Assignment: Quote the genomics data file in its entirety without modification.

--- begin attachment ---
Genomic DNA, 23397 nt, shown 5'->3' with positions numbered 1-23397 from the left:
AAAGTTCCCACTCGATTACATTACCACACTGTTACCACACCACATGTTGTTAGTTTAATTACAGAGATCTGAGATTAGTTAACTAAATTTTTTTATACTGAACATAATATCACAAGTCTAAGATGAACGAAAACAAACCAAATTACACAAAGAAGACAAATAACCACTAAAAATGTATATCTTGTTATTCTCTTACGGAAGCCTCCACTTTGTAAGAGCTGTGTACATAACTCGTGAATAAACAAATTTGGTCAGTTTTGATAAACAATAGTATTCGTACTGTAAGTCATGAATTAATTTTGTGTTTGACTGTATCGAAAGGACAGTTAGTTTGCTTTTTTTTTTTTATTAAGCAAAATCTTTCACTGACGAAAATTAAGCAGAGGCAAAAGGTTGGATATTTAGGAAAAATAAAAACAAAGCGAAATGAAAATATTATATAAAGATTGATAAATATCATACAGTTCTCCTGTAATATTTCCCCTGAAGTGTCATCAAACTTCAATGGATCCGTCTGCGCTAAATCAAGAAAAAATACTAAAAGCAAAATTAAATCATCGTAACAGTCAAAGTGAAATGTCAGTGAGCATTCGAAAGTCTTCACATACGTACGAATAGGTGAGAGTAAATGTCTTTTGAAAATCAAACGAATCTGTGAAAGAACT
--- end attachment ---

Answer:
Genomic DNA, 23397 nt, shown 5'->3' with positions numbered 1-23397 from the left:
AAAGTTCCCACTCGATTACATTACCACACTGTTACCACACCACATGTTGTTAGTTTAATTACAGAGATCTGAGATTAGTTAACTAAATTTTTTTATACTGAACATAATATCACAAGTCTAAGATGAACGAAAACAAACCAAATTACACAAAGAAGACAAATAACCACTAAAAATGTATATCTTGTTATTCTCTTACGGAAGCCTCCACTTTGTAAGAGCTGTGTACATAACTCGTGAATAAACAAATTTGGTCAGTTTTGATAAACAATAGTATTCGTACTGTAAGTCATGAATTAATTTTGTGTTTGACTGTATCGAAAGGACAGTTAGTTTGCTTTTTTTTTTTTATTAAGCAAAATCTTTCACTGACGAAAATTAAGCAGAGGCAAAAGGTTGGATATTTAGGAAAAATAAAAACAAAGCGAAATGAAAATATTATATAAAGATTGATAAATATCATACAGTTCTCCTGTAATATTTCCCCTGAAGTGTCATCAAACTTCAATGGATCCGTCTGCGCTAAATCAAGAAAAAATACTAAAAGCAAAATTAAATCATCGTAACAGTCAAAGTGAAATGTCAGTGAGCATTCGAAAGTCTTCACATACGTACGAATAGGTGAGAGTAAATGTCTTTTGAAAATCAAACGAATCTGTGAAAGAACT